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Hack up a Simple JDBC ResultSet Cache Using jOOQ’s MockDataProvider

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Some queries shouldn’t hit the database all the time. When you query for master data (such as system settings, languages, translations, etc.), for instance, you may want to avoid sending the same silly query (and the results) over the wire all the time. For example:

SELECT * FROM languages

Most databases maintain buffer caches to accelerate these queries, so you don’t always hit the disk. Some databases maintain result set caches per cursor, or their JDBC drivers might even implement result set caches directly in the driver – a little known feature in Oracle, for instance:

SELECT /*+ RESULT_CACHE */ * FROM languages

But you may not be using Oracle, and because patching JDBC is a pain, you might have resorted to implementing the cache one or two layers up in the data access or service layer:

class LanguageService {
    private Cache cache;
 
    List<Language> getLanguages() {
        List<Language> result = cache.get();
 
        if (result == null) {
            result = doGetLanguages();
            cache.put(result);
        }
 
        return result;
    }
}

Doing it in the JDBC layer, instead

While this might work fine on a per-service-and-method level, it might quickly become tedious when you query only parts of those results. E.g. what happens when you add an additional filter? Should you cache that query as well? Should you perform the filter on the cache, or hit the database at least once per filter?

class LanguageService {
    private Cache cache;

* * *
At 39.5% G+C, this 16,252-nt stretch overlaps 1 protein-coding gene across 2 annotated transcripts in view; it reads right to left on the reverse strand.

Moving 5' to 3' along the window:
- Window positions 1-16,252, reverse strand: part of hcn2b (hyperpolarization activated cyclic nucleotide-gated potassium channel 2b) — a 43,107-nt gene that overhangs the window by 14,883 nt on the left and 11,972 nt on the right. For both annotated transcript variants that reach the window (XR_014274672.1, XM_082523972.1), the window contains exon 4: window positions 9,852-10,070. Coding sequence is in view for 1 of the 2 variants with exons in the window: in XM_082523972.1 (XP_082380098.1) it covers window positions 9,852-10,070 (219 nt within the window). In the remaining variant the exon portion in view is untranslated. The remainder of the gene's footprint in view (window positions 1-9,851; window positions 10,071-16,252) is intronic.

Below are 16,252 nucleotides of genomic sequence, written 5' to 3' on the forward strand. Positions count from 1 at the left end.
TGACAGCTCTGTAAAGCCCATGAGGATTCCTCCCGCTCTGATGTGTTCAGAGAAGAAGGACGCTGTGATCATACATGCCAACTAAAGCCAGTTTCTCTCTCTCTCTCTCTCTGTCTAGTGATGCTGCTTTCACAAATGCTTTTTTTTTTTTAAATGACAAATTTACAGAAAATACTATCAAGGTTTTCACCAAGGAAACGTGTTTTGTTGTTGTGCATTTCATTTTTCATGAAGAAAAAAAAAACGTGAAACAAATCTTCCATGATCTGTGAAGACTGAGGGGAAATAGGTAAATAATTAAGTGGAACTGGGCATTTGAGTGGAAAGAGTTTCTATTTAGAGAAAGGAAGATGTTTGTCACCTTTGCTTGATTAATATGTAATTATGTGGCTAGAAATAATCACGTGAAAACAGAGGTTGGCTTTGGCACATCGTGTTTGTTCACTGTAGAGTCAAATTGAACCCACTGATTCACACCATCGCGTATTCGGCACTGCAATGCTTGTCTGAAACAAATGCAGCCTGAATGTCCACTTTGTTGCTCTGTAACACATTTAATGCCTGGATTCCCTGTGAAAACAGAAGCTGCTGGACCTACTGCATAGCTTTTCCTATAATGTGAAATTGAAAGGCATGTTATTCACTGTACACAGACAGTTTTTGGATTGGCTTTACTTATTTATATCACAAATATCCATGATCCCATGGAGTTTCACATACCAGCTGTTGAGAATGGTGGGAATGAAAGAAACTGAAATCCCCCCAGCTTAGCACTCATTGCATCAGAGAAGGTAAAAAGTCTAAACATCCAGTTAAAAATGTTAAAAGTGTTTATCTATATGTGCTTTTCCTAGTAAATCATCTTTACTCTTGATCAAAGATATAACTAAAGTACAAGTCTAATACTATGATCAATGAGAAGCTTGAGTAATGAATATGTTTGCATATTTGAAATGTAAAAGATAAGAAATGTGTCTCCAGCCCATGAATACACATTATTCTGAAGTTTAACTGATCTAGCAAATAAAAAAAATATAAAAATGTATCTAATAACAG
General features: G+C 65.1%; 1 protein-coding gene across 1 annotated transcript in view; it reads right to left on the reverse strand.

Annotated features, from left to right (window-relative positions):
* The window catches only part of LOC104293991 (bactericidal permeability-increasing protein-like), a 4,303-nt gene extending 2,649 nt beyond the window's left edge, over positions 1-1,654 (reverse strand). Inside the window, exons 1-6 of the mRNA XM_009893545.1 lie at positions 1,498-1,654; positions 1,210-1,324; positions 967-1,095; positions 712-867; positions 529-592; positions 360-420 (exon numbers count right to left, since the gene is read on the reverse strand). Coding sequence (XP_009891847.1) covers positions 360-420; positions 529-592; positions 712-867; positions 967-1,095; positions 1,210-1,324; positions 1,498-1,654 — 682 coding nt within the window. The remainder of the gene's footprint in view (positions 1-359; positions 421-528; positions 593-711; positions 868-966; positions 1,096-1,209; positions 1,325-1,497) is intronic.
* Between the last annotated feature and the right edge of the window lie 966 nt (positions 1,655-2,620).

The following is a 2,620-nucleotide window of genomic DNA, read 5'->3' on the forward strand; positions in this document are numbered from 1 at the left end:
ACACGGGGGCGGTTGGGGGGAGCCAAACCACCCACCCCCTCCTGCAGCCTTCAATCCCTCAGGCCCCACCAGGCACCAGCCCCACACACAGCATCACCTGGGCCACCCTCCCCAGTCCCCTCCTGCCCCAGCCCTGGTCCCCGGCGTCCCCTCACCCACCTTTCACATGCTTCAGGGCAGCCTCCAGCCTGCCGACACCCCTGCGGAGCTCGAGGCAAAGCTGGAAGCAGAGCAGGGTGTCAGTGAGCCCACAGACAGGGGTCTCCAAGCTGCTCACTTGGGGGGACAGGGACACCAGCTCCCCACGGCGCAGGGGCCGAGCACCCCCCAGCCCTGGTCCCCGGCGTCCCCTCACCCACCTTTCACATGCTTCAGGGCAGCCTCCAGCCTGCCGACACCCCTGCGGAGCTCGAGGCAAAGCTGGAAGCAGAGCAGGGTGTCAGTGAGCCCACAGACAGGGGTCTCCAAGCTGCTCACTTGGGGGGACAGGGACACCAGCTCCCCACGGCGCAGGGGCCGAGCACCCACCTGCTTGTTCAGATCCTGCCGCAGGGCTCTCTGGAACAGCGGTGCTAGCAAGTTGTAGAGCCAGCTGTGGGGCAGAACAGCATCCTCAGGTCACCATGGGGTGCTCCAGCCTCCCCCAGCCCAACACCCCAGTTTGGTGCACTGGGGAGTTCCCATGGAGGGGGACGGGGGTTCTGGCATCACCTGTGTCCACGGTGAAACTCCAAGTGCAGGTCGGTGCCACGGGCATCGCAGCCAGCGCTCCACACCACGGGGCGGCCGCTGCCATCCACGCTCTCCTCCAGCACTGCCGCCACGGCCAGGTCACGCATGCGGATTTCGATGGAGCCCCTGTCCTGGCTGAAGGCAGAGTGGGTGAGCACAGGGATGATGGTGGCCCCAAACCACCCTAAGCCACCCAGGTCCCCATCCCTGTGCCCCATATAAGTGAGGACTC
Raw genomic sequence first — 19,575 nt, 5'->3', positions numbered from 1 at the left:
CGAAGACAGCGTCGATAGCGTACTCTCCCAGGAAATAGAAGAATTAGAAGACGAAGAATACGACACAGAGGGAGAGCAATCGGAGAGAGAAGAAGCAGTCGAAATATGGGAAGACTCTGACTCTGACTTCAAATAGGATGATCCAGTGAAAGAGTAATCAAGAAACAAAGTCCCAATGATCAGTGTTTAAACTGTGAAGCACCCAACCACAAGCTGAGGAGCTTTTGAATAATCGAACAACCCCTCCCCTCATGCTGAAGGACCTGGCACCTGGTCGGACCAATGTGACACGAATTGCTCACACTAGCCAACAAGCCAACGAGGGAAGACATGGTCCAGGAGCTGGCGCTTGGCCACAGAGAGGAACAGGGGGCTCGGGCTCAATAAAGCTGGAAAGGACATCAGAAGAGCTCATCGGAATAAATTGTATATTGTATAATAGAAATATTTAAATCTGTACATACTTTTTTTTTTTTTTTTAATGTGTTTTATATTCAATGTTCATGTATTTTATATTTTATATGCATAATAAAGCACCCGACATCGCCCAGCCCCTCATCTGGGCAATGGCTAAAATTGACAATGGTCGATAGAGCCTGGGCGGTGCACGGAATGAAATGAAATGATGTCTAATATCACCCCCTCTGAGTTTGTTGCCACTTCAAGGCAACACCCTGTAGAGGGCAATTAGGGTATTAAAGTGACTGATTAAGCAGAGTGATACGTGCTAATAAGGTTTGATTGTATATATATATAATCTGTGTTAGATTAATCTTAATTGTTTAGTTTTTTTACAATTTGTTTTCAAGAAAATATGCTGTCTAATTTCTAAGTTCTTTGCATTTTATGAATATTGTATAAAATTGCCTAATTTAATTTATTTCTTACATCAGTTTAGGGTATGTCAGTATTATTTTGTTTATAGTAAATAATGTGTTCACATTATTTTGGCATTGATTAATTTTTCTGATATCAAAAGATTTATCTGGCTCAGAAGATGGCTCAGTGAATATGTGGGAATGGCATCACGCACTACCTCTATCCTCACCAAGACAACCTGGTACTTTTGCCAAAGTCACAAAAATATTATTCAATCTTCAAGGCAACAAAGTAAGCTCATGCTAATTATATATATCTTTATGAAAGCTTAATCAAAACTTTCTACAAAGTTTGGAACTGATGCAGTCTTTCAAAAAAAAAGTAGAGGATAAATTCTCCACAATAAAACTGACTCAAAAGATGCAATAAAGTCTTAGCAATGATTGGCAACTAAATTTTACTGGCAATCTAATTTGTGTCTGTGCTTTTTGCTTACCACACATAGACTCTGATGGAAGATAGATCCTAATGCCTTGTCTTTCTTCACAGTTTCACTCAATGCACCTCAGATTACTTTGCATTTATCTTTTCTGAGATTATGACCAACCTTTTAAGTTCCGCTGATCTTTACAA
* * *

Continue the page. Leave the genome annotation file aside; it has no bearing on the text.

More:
List<Language> getLanguages() { ... }
    List<Language> getLanguages(Country country) {
        // Another cache?
        // Query the cache only and delegate to
        //     getLanguages()?
        // Or don't cache this at all?
    }
}

wouldn’t it be nice if we had a cache of the form:

Map<String, ResultSet> cache;

… which caches re-usable JDBC ResultSets (or better: jOOQ Results) and returns the same results every time an identical query string is encountered.

Use jOOQ’s MockDataProvider for this

jOOQ ships with a MockConnection, which implements the JDBCConnection API for you, mocking all other objects, such asPreparedStatementResultSet, etc. We’ve already introduced this useful tool for unit testing in a previous blog post.

But you can “mock” your connection also in order to implement a cache! Consider the following, very simple MockDataProvider:

class ResultCache implements MockDataProvider {
    final Map<String, Result<?>> cache = 
        new ConcurrentHashMap<>();
    final Connection connection;
 
    ResultCache(Connection connection) {
        this.connection = connection;
    }
 
    @Override
    public MockResult[] execute(MockExecuteContext ctx)
    throws SQLException {
        Result<?> result;
 
        // Add more sophisticated caching criteria
        if (ctx.sql().contains("from language")) {
 
            // We're using this very useful new Java 8